Monday, March 22, 2010

    Reaching Out to Young Adults

    Last week, I went to a conference that focused on marketing and advertising. We spent some time learning about how to create a "brand" for your organization. Your brand is the public's perception and feeling about who you are. In terms of ministry, this is pretty interesting: How you do differentiate yourself from others? How do you create a vision that is authentic to you and represents the DNA of who you are? And, perhaps most importantly, how do you attract others? How do you share your story with others?

    One of the breakout sessions, focused on the "YAYA" culture: The Youth and Young Adult market for individuals ranging in ages from 18-24. According to MOJO Ad, a student organization that reaches out to this group, YAYA's:
    1. Use social networks
    2. Can read emotions
    3. Are always connected and multi-tasking
    4. Rely on friendships for credibility, not corporations
    5. Use traditional media in non-traditional ways
    6. Are willing to listen if listened to
    7. Like to fit in, but also pride themselves in customization
    8. Are dependently independent
    9. Believe success is doing what you love
    10. Care about brands that model social responsibility
    If you think about these top ten characteristics, where does the church fit in? What do you think?



    Justin Chase said...

    "... where does the church fit in? What do you think?"

    nowhere. Church is obsolete.

    Calling prospective church-goers a "market" seems more than a little revealing.

    Audrey said...

    wow jacob - i feel that justin just schooled you.

    i am struck by this entry by how much i find it all to be neither here nor there. i am so tired of rhetoric about reaching out to young adults that i am, perhaps, burnt out. but it seems to me that when you have to think that hard about how you reach to a group and who exactly TO reach out to, maybe it is not a call that you should be doing the reaching.

    this is coming from a person who used to(and still mostly does) consider herself a young adult. i know how different all of my peers are, so it seems like a reach to "target" us.

    this is also from someone who can't help but think young adults attract young adults and boomers attract boomers, etc etc etc.

    but when the holy spirit is involved, well - it is anyone's guess how to attract anyone to anything...

    just some thoughts as i unwind and catch up on my blogs.

    i figure since justin schooled you, i would challenge you too!



    Brian said...

    "Church is obsolete." That statement means little until I know what you mean by the word "church."

    At the risk of sounding cynical, if there's no point in trying to using "branding" to draw folks to church, then what in the world are all those advertising agencies doing pouring billions of dollars into commercials and why do we keep buying products we don't need?

    The church has been branding itself for years and marketing itself. The question many are asking is whether it's time to change the brand.

    KaGe said...

    I think the bigger question is what brand do we try and promote? It seems that the past few decades have been trying to brand our YAYA groups as "cool" to try and draw them in. But what if our brand was, "That group that feeds the poor." OR "They're the group of people that fight for social justice." What would happen if our brand isn't how cool we are, but rather a cause that is more interested in something other than ourselves?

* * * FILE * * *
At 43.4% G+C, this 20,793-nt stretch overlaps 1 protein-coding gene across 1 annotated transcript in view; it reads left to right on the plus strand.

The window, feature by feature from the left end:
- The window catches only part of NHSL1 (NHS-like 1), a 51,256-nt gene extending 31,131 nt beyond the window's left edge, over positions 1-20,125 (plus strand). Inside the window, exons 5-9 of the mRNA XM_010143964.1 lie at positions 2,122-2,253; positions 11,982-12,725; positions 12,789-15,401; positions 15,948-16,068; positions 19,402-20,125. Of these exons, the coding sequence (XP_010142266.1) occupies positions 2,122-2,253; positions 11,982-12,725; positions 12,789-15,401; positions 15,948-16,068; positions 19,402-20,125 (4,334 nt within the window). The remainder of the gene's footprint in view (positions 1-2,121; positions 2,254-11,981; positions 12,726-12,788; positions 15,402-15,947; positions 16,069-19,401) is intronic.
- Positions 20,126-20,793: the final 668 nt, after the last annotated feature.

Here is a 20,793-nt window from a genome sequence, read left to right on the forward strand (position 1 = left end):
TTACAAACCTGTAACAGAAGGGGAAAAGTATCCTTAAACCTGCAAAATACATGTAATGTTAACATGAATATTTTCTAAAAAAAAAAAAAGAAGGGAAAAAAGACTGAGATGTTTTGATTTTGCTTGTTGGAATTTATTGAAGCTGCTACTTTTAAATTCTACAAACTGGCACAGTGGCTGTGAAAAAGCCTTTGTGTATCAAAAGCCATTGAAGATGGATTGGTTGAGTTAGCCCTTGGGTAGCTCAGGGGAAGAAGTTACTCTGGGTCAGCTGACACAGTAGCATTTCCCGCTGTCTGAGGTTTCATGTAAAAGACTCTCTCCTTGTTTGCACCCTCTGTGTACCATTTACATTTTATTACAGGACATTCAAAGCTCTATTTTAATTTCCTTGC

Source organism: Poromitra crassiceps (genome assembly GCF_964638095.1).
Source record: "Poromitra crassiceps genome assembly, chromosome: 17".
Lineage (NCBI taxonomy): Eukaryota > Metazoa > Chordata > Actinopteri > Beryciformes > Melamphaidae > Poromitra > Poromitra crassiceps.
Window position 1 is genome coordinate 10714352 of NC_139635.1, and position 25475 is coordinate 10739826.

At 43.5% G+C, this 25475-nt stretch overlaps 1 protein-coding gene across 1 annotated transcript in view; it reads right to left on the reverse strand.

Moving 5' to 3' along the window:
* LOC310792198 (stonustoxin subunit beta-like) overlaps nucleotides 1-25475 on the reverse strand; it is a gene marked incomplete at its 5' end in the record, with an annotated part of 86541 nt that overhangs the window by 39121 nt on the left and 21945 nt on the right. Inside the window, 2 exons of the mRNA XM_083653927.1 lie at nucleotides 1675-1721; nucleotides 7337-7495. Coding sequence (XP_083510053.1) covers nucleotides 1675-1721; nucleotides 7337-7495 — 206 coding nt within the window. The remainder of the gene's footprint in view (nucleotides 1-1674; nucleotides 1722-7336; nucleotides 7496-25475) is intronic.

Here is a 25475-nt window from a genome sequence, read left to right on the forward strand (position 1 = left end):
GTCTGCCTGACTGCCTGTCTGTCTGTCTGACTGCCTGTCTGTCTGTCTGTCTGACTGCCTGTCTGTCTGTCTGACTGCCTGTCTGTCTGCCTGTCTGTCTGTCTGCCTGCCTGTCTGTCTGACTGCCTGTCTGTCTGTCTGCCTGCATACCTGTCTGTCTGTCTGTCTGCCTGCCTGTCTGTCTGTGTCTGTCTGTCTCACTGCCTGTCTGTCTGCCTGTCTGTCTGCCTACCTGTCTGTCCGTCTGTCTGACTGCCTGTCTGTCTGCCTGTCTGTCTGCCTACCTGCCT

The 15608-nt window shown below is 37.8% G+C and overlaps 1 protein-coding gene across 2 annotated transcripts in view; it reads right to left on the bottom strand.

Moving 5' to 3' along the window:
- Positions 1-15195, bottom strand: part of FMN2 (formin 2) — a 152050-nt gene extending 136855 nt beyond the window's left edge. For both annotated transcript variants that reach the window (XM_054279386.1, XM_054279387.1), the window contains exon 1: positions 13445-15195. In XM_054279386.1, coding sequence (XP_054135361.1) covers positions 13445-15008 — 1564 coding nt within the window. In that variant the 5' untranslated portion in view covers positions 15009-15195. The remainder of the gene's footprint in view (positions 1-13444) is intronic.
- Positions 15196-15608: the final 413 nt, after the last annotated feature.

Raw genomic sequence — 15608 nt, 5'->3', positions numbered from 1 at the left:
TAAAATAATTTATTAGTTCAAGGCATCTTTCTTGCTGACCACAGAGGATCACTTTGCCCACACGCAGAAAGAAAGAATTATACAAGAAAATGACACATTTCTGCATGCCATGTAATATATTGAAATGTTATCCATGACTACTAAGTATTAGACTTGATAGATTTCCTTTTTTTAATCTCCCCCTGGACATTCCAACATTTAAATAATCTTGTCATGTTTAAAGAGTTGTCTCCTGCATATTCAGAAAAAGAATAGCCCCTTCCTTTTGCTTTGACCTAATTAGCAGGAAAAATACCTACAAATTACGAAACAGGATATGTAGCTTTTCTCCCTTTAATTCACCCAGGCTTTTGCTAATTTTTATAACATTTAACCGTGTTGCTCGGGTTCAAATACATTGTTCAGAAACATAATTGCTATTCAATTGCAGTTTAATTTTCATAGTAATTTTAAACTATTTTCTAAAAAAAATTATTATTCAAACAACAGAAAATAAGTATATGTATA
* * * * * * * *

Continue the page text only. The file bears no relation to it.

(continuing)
Brian said...

    KaGe - I agree. In fact, in my congregation, the young adults have zero interest in being the "cool" group or trying to make the church over into some version of pop culture. Their primary interests include vocation ("What is the right path for my life?") and justice ("How do we work towards a more peaceful and just world?).

    Bridgette Murphy Enterprises said...

    I think too often we follow the example of the world rather than leading by example. Jesus portrays the BEST marketing method in history; word of mouth.

    As far as brand is concerned, honestly, I would rather take the optimistic perspective and congratulate all those that are trying to come up with ways to reach out, rather than doing nothing at all. What does it mean to be a christian? To be Christ-like. Is that not our brand? If it is not, then what is and how can we translate that to the "YAYA" generation?

    If we look to the GREAT example, and use the creative ability that He has given us, we will come up with amazing new and innovative ways to reach out to the "YAYA" generation. They want to be reached out to, but times have changed as you have spoken about and we much be ahead and not behind watching on the sidelines. Great blog! Great discussion.

    Mr. King said...

    I get the whole "branding" concept. I don't know that everyone would feel comfortable calling it "branding", especially in a church. But in a sense, it is important to market your church, get the word out there. And if you create a feel, a message, recognizable visuals throughout the community, that will draw people in. People purchase products very often based on brand...for whatever reason, they trust the company. Church can be the same. People can choose a church based on their trust in the church, the atmosphere, social groups, or just a 'feeling' that they have when they are there. All a passive form of branding.